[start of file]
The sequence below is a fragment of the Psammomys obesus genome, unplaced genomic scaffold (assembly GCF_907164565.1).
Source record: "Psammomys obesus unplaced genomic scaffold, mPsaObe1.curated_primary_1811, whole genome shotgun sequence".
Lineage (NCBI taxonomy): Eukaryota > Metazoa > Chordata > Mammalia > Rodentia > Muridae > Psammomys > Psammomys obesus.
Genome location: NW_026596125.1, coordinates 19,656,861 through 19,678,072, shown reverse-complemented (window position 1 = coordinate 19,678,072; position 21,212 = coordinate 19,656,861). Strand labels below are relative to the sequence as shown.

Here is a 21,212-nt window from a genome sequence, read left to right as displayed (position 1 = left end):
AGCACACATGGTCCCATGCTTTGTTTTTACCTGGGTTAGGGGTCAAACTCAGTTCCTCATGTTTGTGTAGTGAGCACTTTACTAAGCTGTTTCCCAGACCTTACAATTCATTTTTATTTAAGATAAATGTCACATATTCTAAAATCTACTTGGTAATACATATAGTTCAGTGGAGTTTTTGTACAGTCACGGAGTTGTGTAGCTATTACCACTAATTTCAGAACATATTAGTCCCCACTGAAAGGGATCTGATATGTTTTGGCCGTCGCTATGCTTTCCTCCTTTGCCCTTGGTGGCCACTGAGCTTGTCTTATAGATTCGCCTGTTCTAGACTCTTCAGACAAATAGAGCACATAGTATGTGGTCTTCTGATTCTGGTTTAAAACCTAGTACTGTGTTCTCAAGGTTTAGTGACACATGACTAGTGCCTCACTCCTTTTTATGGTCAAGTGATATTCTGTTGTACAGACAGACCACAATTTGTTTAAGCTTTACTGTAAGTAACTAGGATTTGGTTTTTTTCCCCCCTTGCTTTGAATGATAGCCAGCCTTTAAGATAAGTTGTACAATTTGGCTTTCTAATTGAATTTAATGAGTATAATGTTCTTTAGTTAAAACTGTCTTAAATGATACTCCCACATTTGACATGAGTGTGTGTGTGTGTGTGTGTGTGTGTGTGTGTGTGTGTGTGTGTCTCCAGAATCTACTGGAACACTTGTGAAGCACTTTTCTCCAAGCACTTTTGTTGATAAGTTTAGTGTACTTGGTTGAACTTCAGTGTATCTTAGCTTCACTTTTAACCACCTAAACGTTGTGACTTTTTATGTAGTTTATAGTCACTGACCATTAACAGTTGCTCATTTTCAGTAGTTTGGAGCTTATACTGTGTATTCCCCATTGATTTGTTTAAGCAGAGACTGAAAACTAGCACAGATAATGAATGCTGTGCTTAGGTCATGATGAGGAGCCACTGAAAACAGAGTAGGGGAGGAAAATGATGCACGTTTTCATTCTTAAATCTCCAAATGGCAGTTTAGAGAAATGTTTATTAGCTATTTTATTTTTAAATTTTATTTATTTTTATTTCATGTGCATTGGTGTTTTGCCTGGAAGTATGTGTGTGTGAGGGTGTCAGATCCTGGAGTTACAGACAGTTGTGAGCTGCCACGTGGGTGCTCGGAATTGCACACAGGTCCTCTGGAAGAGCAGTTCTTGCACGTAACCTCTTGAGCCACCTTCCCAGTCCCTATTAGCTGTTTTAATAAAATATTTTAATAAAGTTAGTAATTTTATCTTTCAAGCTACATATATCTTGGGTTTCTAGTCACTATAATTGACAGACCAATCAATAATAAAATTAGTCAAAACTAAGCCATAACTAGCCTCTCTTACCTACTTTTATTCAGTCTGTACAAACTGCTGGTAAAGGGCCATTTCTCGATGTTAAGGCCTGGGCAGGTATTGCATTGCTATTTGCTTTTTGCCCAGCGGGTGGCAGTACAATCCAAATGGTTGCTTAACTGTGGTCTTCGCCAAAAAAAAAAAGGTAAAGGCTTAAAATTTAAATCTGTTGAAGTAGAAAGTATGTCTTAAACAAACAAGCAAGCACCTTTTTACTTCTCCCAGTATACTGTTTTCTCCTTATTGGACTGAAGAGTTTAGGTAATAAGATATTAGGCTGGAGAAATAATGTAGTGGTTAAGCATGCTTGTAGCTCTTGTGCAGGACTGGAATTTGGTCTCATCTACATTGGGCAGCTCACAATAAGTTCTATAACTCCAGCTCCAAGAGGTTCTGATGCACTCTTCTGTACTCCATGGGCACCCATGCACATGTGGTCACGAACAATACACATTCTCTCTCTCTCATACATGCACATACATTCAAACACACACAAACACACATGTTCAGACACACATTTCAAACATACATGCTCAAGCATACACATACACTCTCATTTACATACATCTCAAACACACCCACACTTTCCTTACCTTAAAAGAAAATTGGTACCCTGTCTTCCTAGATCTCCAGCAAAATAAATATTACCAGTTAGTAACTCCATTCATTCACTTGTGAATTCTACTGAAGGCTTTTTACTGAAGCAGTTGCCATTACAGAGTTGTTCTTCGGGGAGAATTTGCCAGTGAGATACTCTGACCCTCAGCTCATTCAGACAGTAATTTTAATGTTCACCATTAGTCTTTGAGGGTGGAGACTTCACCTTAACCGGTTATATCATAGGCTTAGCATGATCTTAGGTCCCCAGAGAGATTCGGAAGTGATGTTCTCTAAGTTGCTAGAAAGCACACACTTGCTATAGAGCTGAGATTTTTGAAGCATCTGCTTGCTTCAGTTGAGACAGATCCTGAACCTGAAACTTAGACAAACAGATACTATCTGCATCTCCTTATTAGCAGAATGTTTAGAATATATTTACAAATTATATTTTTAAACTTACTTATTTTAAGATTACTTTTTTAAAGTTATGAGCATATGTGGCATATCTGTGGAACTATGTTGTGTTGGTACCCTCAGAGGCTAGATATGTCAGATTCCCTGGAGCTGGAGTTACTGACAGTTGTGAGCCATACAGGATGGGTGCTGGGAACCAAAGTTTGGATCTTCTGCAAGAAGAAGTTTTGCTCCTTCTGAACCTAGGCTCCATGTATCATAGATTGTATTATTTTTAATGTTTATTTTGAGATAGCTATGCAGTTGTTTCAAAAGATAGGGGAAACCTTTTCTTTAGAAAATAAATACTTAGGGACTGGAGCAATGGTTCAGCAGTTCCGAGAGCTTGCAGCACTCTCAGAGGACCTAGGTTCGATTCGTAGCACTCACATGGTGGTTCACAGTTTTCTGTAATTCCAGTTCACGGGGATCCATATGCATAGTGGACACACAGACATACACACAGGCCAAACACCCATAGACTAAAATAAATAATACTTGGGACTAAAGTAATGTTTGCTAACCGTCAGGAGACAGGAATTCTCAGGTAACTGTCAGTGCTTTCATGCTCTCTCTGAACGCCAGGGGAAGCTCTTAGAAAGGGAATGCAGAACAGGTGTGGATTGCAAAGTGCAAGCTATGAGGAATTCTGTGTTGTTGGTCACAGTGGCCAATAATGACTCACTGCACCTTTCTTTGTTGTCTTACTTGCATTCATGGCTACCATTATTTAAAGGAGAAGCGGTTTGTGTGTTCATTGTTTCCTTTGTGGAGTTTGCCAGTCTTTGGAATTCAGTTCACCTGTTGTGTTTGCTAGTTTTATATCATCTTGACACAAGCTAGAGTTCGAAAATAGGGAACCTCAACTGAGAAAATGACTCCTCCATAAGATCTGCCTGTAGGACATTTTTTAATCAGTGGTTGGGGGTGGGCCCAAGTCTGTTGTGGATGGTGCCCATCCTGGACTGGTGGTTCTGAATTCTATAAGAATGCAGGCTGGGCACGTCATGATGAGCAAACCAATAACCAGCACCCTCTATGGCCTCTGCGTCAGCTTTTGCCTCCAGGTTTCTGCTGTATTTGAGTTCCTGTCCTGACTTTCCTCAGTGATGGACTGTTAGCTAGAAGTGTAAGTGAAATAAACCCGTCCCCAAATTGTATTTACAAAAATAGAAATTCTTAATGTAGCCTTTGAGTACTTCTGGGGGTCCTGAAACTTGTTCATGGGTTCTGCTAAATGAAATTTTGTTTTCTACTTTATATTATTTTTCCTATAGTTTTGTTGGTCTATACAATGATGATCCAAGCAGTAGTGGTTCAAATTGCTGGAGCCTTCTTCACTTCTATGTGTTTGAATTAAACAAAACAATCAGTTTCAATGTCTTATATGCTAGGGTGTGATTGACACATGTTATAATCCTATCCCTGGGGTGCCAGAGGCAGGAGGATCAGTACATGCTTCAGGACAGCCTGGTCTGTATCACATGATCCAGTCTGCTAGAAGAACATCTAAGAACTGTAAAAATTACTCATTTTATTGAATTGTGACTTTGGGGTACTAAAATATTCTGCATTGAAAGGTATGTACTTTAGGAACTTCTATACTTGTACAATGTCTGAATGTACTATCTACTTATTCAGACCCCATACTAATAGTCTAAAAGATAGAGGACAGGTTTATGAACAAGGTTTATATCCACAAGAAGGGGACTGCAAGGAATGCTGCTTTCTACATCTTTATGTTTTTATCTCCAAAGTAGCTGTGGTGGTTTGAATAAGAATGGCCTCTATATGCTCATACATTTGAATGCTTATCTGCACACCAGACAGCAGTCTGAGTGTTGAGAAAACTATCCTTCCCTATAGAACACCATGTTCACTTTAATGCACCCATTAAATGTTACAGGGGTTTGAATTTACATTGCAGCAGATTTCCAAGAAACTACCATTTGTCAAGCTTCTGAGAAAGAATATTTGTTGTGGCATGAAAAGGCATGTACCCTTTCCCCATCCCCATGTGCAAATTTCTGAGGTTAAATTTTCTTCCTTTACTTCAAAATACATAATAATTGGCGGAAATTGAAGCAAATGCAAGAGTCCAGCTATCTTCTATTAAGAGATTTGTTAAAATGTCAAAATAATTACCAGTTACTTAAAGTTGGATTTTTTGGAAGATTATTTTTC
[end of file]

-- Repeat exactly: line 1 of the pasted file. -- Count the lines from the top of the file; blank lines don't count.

The sequence below is a fragment of the Psammomys obesus genome, unplaced genomic scaffold (assembly GCF_907164565.1).